This is fine and acceptable as long as they are able to figure out the exact amount of testosterone the elite-level female athlete has who is not androgenous.
Then, they would have to titrate the substances in carefully in order to maintain that level.
Any less than that and they are cheating Semenya.
If no titration or monitoring policies are in place, then they should not rule in favor of this until they have an "A" standard for the testosterone levels of most female athletes. In other words, they would have to delve into major statistical analysis to be correct--it's not that simple.
Scientifically speaking, they would have to get a mean, median and, probably, more importantly, a mode for the female athlete. The mean will tell them what the trend is overall. The median will determine a direct midpoint for the levels, and the mode will let them know what most of the female athletes are doing. You would then need a control group of non-athletic females to see what their levels are.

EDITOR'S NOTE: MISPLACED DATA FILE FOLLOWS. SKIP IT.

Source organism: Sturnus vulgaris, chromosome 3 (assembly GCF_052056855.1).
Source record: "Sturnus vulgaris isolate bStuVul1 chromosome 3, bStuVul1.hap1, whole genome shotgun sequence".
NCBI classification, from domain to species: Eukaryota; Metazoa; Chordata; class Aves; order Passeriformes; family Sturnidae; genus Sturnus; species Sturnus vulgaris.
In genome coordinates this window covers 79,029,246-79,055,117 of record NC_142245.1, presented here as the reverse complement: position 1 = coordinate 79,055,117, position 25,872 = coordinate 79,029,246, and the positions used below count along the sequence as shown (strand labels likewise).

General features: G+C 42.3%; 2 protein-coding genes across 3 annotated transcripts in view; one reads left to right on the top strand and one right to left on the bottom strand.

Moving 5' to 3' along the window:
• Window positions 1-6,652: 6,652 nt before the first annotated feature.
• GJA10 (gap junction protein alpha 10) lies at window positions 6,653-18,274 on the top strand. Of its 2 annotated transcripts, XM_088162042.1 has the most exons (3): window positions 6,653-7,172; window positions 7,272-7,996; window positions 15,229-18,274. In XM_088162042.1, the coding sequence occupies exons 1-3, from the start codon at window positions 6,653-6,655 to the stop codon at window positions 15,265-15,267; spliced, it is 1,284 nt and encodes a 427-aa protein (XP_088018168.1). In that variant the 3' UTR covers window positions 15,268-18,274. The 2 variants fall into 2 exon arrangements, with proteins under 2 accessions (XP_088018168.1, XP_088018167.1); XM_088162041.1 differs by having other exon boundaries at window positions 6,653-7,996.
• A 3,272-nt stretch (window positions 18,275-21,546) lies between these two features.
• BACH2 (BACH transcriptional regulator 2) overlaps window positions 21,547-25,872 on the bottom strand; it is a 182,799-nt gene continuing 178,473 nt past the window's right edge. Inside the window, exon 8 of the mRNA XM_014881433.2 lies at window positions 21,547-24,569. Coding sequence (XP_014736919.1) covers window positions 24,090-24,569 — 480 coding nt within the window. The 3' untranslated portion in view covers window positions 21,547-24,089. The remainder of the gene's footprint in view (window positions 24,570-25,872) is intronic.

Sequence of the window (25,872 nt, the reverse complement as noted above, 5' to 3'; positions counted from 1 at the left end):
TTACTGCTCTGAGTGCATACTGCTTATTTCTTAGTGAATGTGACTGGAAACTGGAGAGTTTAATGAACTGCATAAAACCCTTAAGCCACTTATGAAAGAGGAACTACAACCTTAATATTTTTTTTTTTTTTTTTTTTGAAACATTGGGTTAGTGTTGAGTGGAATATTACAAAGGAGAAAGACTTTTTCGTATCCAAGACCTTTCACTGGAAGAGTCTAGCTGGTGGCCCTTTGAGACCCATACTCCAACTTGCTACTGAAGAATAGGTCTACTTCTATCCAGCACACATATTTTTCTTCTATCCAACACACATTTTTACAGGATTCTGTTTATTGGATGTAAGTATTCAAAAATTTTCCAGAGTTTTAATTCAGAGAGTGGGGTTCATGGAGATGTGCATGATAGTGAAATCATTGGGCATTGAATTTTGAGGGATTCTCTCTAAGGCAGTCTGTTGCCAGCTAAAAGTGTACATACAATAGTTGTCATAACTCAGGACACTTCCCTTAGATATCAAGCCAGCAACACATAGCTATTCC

You would need to test both of them in a workout situation to find out the maximum (or near maximum) they could reach in a situation that amplifies their testosterone levels (since they can switch situationally). You would then need to find the standard deviation because you would have to know the full extent of the ranges of possibility.
Only then could you create a baseline by which all female athletes (androgenous or true XX) should be at in order to state what is proper for an athlete like Caster Semenya.
Sadly enough, unless all of these are in place and the full opinions and adjudication are conducted in a fully clinical manner without bias, any ruling seems premature since the scope of androgenous levels may not be completely evaluated and understood.
tl;dr version: No, this is not good as it's not a fair rendering.